As the prospect of war in Iraq approaches - with its almost inevitable consequences of many deaths, destruction of already ravaged communities, and fear among the relatives of those who will prosecute this carnage - we have a duty to consider carefully whether we have to follow this course.
When I was a boy, my father (an army officer who started his career in the ranks in 1939) told me that war was always the result of diplomatic incompetence and political failure. So it is with Iraq. But this is not the time to consider the historical sequence of events that has led to this position; we must rather concentrate on making decisions about the next steps to take.
It is also time to consider other injustices of the world, and the west’s deliberate retreat from addressing poverty and brutality elsewhere, when not in our political or economic self-interest. For example, the need to reach a just and lasting peace in Palestine should be important regardless of the Iraqi situation.
Yet, the decision to resort to armed conflict in Iraq must be based solely on the issues relating to Iraq itself. I know that Saddam Hussein is a brutal murderer, a violent oppressor of people who live under his curse, and a horrific blight on the face of humanity. But we are told the reason for going to war is that he is a clear and present danger beyond the borders of his country. I simply do not know if that is so. But I live in a democracy where I have the privilege of calling my leaders to account through the ballot box if they deceive or lie.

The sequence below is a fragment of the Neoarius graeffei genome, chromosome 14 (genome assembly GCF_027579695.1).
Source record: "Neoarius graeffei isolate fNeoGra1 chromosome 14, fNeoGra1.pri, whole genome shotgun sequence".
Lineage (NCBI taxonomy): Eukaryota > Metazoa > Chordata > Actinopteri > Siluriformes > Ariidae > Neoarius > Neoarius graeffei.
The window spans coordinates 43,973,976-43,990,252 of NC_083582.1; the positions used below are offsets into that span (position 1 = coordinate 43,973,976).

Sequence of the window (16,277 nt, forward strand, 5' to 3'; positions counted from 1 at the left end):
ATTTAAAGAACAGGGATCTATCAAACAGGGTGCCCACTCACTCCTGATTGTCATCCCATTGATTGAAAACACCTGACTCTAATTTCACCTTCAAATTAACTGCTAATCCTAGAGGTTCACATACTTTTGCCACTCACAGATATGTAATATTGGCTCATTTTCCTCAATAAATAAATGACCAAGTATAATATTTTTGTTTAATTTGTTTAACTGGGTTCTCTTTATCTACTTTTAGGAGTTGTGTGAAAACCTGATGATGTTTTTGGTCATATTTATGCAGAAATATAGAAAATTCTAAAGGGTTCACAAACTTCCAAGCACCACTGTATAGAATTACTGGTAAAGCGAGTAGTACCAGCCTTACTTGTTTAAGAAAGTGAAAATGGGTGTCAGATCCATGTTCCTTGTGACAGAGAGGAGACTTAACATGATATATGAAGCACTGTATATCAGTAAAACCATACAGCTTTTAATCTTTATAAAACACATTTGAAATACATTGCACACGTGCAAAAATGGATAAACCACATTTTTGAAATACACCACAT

I trust that when Tony Blair carries the burden of immediate decisions that will kill or save people, he knows that he also carries the far heavier load of accountability to his people. This is a burden that Saddam Hussein has never borne nor will he until he is brought down - either peacefully or through the death and destruction of war, that always marks the failure of politics and diplomacy, and which I believe now is inevitable.
© Richard Burge 2003
Originally published as part of a debate on 6th February 2003 Writers, artists and civic leaders on the War: Pt. II